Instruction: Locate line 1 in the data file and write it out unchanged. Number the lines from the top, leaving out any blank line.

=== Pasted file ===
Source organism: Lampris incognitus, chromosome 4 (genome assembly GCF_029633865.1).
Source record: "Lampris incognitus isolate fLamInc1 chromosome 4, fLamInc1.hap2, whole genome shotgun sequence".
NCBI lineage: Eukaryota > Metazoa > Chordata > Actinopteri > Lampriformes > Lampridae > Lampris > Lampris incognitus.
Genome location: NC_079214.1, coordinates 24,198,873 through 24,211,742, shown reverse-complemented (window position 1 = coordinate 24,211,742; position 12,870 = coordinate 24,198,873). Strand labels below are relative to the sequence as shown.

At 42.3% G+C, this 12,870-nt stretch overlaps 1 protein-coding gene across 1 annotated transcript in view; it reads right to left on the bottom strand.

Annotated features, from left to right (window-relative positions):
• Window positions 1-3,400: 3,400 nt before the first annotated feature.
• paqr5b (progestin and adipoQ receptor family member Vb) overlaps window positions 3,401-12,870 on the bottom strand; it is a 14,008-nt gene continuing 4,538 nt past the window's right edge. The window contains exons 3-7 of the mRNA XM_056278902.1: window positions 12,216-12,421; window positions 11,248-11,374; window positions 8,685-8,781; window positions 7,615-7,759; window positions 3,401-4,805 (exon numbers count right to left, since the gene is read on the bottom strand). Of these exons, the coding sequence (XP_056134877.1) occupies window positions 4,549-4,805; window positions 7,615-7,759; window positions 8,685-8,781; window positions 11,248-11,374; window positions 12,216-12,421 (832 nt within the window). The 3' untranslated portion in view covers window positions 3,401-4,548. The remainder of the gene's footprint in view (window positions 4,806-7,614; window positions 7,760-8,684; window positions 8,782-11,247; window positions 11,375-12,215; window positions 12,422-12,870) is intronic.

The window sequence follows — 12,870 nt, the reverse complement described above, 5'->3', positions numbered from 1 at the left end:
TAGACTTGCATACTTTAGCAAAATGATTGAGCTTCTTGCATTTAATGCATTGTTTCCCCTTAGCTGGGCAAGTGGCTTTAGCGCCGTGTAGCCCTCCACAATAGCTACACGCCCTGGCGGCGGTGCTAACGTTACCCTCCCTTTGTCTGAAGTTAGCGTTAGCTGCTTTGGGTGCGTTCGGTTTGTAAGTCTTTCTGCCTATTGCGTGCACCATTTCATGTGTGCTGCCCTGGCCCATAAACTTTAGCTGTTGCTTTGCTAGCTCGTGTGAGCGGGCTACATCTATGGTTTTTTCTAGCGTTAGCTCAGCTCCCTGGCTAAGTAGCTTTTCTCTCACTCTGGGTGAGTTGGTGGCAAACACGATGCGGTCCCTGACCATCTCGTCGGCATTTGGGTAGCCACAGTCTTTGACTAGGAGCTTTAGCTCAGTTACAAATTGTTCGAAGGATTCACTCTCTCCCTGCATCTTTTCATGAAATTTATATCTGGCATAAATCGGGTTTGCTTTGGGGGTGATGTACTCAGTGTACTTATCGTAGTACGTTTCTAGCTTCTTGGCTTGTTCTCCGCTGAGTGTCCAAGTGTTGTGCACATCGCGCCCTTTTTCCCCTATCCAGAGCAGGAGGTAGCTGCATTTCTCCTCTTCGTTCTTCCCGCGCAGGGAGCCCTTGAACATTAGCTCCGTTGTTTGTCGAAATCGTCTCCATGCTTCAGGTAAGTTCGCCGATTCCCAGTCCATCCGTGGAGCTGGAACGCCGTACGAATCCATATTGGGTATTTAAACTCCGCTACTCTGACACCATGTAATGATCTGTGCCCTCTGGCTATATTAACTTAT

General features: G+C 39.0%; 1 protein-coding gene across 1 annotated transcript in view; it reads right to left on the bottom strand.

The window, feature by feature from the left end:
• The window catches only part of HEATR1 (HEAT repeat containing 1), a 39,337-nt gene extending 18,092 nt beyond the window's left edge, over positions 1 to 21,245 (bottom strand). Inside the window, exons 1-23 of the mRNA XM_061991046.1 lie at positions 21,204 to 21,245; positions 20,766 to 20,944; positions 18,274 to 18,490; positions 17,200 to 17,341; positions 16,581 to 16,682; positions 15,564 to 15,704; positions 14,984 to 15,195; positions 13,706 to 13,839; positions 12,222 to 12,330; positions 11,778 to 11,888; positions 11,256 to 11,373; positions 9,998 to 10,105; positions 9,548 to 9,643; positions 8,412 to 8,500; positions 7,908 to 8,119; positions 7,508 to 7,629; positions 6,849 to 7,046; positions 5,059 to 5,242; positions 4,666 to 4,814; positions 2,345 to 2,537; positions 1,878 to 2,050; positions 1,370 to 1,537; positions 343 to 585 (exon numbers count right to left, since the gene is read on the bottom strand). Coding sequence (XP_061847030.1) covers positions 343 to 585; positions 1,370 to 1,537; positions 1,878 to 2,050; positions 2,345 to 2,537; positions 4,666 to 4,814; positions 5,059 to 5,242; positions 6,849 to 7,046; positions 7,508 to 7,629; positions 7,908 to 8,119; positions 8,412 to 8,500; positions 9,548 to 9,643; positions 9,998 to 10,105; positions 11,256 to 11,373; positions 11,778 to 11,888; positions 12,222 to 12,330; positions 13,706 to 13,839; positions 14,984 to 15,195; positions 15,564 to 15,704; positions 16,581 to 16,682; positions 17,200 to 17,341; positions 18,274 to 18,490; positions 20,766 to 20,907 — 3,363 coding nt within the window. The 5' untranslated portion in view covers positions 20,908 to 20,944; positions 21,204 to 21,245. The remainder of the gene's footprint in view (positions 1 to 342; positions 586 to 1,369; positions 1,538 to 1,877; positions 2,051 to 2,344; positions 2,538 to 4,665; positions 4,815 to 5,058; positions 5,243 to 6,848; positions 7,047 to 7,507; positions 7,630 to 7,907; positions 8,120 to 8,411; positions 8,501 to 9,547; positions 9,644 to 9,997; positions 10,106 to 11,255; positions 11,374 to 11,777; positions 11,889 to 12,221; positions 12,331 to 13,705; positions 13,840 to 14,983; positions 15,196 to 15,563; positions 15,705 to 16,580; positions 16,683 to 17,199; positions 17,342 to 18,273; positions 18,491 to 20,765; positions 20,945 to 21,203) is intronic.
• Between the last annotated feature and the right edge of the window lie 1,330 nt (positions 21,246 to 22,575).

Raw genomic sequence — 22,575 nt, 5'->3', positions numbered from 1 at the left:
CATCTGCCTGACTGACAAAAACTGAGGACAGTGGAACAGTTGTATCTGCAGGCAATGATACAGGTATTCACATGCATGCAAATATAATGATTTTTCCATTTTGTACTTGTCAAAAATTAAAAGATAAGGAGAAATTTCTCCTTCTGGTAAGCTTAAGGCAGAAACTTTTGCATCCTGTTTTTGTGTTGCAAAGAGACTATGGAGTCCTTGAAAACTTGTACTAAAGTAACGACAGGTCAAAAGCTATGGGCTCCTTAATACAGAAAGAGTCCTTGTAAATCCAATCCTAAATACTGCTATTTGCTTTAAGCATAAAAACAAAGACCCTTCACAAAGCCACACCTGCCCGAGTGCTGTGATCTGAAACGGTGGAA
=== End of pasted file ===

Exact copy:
Source organism: Lampris incognitus, chromosome 4 (genome assembly GCF_029633865.1).